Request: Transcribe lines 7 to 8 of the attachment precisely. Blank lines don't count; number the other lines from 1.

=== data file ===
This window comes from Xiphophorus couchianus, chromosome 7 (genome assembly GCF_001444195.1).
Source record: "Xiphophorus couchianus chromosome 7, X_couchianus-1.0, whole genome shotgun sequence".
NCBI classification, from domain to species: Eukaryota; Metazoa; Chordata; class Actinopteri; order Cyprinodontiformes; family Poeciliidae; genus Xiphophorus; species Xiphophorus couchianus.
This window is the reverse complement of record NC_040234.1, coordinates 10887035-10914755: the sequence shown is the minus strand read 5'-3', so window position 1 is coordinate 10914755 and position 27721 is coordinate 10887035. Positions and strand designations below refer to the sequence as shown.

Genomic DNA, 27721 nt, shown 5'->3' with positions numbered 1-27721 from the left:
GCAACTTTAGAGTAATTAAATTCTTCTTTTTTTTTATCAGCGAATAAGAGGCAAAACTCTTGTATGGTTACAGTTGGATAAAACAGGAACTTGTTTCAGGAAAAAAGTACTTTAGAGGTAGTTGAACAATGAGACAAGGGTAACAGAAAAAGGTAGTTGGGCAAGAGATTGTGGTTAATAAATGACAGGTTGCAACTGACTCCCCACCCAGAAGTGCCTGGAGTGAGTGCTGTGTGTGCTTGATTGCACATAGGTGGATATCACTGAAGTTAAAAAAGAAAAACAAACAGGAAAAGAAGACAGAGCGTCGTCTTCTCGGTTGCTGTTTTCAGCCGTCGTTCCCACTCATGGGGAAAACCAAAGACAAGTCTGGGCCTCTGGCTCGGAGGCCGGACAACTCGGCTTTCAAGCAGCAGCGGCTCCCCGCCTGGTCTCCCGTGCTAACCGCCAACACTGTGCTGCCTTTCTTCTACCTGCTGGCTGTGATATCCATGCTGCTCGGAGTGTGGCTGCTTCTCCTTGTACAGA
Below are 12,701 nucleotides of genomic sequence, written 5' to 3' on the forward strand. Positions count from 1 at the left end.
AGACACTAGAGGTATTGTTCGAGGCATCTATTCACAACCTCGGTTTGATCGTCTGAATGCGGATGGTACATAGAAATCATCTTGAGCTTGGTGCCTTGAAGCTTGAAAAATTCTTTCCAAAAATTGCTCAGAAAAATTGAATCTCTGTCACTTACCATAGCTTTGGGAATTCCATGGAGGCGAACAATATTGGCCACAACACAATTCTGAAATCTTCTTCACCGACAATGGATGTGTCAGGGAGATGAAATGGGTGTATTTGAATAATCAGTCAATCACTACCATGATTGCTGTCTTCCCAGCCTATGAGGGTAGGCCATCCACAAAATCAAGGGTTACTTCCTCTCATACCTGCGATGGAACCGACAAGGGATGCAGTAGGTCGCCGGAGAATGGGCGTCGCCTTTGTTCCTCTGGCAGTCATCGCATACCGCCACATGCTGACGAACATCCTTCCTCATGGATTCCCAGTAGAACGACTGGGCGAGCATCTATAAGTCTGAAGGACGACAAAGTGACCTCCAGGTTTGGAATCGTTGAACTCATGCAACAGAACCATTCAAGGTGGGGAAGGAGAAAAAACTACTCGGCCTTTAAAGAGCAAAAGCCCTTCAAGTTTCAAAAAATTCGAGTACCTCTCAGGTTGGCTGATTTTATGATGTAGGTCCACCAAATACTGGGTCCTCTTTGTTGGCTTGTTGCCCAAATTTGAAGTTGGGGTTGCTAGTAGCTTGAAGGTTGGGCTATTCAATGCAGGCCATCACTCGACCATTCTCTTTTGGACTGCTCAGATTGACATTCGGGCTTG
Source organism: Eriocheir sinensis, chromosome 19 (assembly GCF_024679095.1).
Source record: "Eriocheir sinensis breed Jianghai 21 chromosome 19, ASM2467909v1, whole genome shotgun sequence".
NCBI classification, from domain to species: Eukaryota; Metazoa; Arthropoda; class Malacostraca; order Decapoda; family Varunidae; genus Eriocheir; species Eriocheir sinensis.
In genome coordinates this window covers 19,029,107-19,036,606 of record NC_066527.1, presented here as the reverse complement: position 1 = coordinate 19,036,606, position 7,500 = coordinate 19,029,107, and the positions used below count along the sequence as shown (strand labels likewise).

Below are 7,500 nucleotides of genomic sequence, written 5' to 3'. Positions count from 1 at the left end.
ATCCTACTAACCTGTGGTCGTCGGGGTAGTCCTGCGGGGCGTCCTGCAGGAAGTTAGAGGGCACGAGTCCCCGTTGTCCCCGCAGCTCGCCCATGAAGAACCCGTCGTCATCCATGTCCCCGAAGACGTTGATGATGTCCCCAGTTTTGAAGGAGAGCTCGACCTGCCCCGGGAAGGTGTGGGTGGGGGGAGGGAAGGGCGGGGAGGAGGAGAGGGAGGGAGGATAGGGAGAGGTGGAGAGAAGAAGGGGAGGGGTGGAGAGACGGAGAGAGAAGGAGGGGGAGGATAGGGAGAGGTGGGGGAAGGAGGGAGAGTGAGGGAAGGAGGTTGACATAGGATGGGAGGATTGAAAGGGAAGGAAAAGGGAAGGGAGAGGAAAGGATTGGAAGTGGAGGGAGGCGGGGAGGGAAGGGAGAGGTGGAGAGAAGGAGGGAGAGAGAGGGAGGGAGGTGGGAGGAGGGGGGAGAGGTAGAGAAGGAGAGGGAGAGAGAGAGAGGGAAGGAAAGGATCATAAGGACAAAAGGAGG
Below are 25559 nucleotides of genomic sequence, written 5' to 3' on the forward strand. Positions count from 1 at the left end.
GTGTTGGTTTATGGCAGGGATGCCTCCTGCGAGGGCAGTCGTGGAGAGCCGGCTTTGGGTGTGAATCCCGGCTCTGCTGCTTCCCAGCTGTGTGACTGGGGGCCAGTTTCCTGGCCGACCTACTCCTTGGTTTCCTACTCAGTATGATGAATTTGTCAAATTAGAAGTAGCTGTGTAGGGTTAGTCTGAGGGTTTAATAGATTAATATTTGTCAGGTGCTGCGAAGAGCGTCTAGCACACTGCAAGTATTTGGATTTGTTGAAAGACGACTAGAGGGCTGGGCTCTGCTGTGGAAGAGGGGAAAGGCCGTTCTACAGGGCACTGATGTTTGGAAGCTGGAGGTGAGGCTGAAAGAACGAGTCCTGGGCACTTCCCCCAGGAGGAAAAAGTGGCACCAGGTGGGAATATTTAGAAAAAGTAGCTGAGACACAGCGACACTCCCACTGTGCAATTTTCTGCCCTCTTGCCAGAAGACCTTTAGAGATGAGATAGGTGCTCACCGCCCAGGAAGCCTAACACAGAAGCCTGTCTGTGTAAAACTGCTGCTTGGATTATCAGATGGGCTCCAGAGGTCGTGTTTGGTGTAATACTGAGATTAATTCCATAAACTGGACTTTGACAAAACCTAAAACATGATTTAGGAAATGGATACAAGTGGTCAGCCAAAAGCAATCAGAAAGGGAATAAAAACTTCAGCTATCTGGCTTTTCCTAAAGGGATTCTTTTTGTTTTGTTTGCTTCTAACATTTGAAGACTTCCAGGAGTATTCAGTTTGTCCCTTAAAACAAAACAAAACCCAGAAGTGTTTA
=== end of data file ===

Below are 12,701 nucleotides of genomic sequence, written 5' to 3' on the forward strand. Positions count from 1 at the left end.
AGACACTAGAGGTATTGTTCGAGGCATCTATTCACAACCTCGGTTTGATCGTCTGAATGCGGATGGTACATAGAAATCATCTTGAGCTTGGTGCCTTGAAGCTTGAAAAATTCTTTCCAAAAATTGCTCAGAAAAATTGAATCTCTGTCACTTACCATAGCTTTGGGAATTCCATGGAGGCGAACAATATTGGCCACAACACAATTCTGAAATCTTCTTCACCGACAATGGATGTGTCAGGGAGATGAAATGGGTGTATTTGAATAATCAGTCAATCACTACCATGATTGCTGTCTTCCCAGCCTATGAGGGTAGGCCATCCACAAAATCAAGGGTTACTTCCTCTCATACCTGCGATGGAACCGACAAGGGATGCAGTAGGTCGCCGGAGAATGGGCGTCGCCTTTGTTCCTCTGGCAGTCATCGCATACCGCCACATGCTGACGAACATCCTTCCTCATGGATTCCCAGTAGAACGACTGGGCGAGCATCTATAAGTCTGAAGGACGACAAAGTGACCTCCAGGTTTGGAATCGTTGAACTCATGCAACAGAACCATTCAAGGTGGGGAAGGAGAAAAAACTACTCGGCCTTTAAAGAGCAAAAGCCCTTCAAGTTTCAAAAAATTCGAGTACCTCTCAGGTTGGCTGATTTTATGATGTAGGTCCACCAAATACTGGGTCCTCTTTGTTGGCTTGTTGCCCAAATTTGAAGTTGGGGTTGCTAGTAGCTTGAAGGTTGGGCTATTCAATGCAGGCCATCACTCGACCATTCTCTTTTGGACTGCTCAGATTGACATTCGGGCTTG